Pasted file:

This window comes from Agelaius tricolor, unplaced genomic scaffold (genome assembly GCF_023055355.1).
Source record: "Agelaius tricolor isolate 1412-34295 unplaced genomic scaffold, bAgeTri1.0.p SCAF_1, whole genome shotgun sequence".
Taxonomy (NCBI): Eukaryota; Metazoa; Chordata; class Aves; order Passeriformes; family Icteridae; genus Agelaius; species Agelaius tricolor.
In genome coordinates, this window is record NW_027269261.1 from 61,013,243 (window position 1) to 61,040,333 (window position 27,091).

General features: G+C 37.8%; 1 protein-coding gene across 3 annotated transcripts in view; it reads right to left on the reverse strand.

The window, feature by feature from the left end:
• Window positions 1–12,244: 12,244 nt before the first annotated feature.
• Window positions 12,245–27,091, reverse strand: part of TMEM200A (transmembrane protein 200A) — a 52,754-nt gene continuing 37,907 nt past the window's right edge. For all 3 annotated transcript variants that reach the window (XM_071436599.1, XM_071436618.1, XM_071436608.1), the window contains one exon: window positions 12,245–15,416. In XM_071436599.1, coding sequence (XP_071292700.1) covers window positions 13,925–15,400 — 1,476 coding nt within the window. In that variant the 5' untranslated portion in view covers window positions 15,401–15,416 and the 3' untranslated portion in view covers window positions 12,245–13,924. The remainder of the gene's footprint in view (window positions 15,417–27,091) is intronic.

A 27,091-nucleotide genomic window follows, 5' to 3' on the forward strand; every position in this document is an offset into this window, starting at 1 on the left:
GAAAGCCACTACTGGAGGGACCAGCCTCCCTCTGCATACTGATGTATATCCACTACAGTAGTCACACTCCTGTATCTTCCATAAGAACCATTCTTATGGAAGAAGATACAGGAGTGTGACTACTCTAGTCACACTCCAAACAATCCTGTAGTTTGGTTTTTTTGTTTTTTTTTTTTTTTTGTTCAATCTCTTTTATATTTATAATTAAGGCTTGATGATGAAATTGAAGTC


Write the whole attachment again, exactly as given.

This window comes from Agelaius tricolor, unplaced genomic scaffold (genome assembly GCF_023055355.1).
Source record: "Agelaius tricolor isolate 1412-34295 unplaced genomic scaffold, bAgeTri1.0.p SCAF_1, whole genome shotgun sequence".
Taxonomy (NCBI): Eukaryota; Metazoa; Chordata; class Aves; order Passeriformes; family Icteridae; genus Agelaius; species Agelaius tricolor.
In genome coordinates, this window is record NW_027269261.1 from 61,013,243 (window position 1) to 61,040,333 (window position 27,091).

General features: G+C 37.8%; 1 protein-coding gene across 3 annotated transcripts in view; it reads right to left on the reverse strand.

The window, feature by feature from the left end:
• Window positions 1–12,244: 12,244 nt before the first annotated feature.
• Window positions 12,245–27,091, reverse strand: part of TMEM200A (transmembrane protein 200A) — a 52,754-nt gene continuing 37,907 nt past the window's right edge. For all 3 annotated transcript variants that reach the window (XM_071436599.1, XM_071436618.1, XM_071436608.1), the window contains one exon: window positions 12,245–15,416. In XM_071436599.1, coding sequence (XP_071292700.1) covers window positions 13,925–15,400 — 1,476 coding nt within the window. In that variant the 5' untranslated portion in view covers window positions 15,401–15,416 and the 3' untranslated portion in view covers window positions 12,245–13,924. The remainder of the gene's footprint in view (window positions 15,417–27,091) is intronic.

A 27,091-nucleotide genomic window follows, 5' to 3' on the forward strand; every position in this document is an offset into this window, starting at 1 on the left:
GAAAGCCACTACTGGAGGGACCAGCCTCCCTCTGCATACTGATGTATATCCACTACAGTAGTCACACTCCTGTATCTTCCATAAGAACCATTCTTATGGAAGAAGATACAGGAGTGTGACTACTCTAGTCACACTCCAAACAATCCTGTAGTTTGGTTTTTTTGTTTTTTTTTTTTTTTTGTTCAATCTCTTTTATATTTATAATTAAGGCTTGATGATGAAATTGAAGTC